Xi Jinping, General Secretary of the Communist Party of China (CPC) Central Committee, at the Sixth Plenary Session of the 19th CPC Central Committee in November in Beijing (XINHUA)
In 1969, by the time he turned 16, Xi Jinping arrived in a small village in Shaanxi Province as a zhiqing, or "educated youth." Educated youth were young urban people who either volunteered or were sent to work in rural areas as part of a campaign launched by Chairman Mao Zedong that called on urban youth to work in rural areas during the period from the 1950s to the end of the "cultural revolution" (1966-76).
Life there was tough for the young Xi. In the beginning, fleas troubled him so badly that he was unable to fall asleep. Every day he undertook all kinds of labor of the countryside, such as reclaiming wasteland, hoeing, herding, hauling coal, and carrying manure.
As time passed, tough work became easy. Xi became a hardworking capable young man in the villagers' eyes. Gaining their trust, he was elected village Party chief. He was once awarded a motorized tricycle after being named a "model educated youth." However, he exchanged the tricycle for a walking tractor, a flour milling machine and farm tools to benefit the villagers.
Life in Shaanxi cultivated his firm faith, which is, as a public servant, one should do more real work for the people, Xi once said.
In 1975, Xi left the village, pursued further education and embarked on decades of new journeys in politics. He rose from a grassroots Party chief to the leader of the Communist Party of China (CPC), and from an ordinary citizen to the country's president.
A landmark resolution of the CPC, released on November 16, highlighted the Party's major achievements and historical experience. It also underlined the importance of upholding Xi's core position on the CPC Central Committee and in the Party as a whole. The resolution was adopted at the Sixth Plenary Session of the 19th CPC Central Committee held from November 8 to 11.
"This is the call of the times, the choice of history, and the common will of the people," said Jiang Jinquan, head of the Policy Research Office of the CPC Central Committee, at a CPC Central Committee press conference on the Sixth Plenary Session of the 19th CPC Central Committee.
Students visit a photo exhibition on Party history in Macao Special Administrative Region on July 12 (XINHUA)
"A collective leadership must have a core. Without a core, no leadership can be strong enough," late Chinese leader Deng Xiaoping once said.
In a speech in 1989, Deng explained that the core of the first generation of collective leadership was Chairman Mao. Because of that core, the "cultural revolution" did not bring down the Party. The Party's exercise of leadership remained stable during its second generation, with Deng at its core.
In January 1935 during the arduous Long March, the Political Bureau of the Central Committee convened a conference in Zunyi, Guizhou Province, where Mao was confirmed as the de facto leader of the Central Committee and the Red Army. The meeting laid the groundwork for the formation of the first generation of the central collective leadership with Mao at its core.
On October 1, 1949, the founding of the People's Republic of China was proclaimed after years of struggle, carried out by the people under the leadership of the Party and with the active support of other political parties and people without party affiliation.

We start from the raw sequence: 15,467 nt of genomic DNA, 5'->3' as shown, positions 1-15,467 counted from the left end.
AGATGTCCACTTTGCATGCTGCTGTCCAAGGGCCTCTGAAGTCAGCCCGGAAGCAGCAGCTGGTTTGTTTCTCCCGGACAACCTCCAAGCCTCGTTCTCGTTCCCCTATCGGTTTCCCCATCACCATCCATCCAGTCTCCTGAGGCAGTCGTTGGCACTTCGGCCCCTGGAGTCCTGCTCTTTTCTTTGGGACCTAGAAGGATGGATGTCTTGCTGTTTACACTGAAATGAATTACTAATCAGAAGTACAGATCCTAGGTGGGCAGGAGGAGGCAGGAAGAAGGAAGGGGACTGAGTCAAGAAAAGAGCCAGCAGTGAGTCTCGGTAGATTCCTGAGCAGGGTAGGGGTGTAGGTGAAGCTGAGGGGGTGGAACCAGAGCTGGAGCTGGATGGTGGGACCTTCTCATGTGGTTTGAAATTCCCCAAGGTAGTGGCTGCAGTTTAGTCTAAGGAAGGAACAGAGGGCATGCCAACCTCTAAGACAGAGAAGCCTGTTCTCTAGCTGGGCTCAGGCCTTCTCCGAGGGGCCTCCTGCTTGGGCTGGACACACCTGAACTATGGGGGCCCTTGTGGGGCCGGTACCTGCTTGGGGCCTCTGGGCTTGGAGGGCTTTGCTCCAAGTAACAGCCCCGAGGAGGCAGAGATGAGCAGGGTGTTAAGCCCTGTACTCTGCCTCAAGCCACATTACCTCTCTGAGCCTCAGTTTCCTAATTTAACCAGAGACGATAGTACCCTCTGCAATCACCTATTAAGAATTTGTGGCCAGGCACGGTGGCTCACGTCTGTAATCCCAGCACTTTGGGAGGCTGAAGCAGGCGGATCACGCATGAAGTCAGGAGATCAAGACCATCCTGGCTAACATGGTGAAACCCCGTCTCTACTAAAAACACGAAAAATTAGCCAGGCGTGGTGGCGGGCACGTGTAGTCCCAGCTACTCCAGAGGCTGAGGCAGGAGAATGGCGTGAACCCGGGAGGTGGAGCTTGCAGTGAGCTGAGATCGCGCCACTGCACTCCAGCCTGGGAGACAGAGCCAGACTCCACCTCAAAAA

Regrettably, the correct line adopted at the Party's Eighth National Congress in 1956 was not fully upheld in the years that followed. Mistakes were made, and the Central Committee failed to rectify these mistakes—including the "cultural revolution" launched by Mao—in good time. Counter-revolutionary cliques took advantage of these mistakes, and committed many crimes that brought disaster to the country and its people, resulting in 10 years of domestic turmoil which caused the Party, the country, and the people to suffer serious losses and setbacks.
"This was an extremely bitter lesson," the resolution said. Acting on the will of the Party and the people, the Political Bureau of the Central Committee took swift action to bring the Gang of Four, one of the main counter-revolutionary forces, to justice in October 1976, putting an end to the catastrophic "cultural revolution."
According to the resolution, despite the serious setbacks it encountered in the process of exploration, the Party made creative theoretical achievements and great progress in socialist revolution and construction, which provided valuable experience, theoretical preparation, and material foundations for launching socialism with Chinese characteristics into a new historical period.
In December 1978, due in large part to Deng's leadership, the Third Plenary Session of the 11th CPC Central Committee made the historic decision to shift the focus of the Party and the state to economic development and initiated a policy of reform and opening up.
"In a big country like ours with more than 95 million Party members, 56 ethnic groups and 1.4 billion people, it is unthinkable for the Party's Central Committee and the Party as a whole not to have a core. Nothing could be achieved if that were the case. Only when there is a core, can the Party have strength," Jiang elaborated.
Building on the achievements of previous central collective leaderships, Xi has been continuing to carry out reforms to lead the country and the people for the better in an increasingly complex world.
In November 2012, at the age of 59, Xi was elevated to the Party's most senior post, when China's strength had significantly risen after more than three decades of reform and opening up proposed by Deng. Two weeks after Xi's election as General Secretary of the CPC Central Committee, he put forward the Chinese dream of national
rejuvenation. Xi's status as the core of the CPC Central Committee and the whole Party was endorsed at the Sixth Plenary Session of the 18th CPC Central Committee in 2016.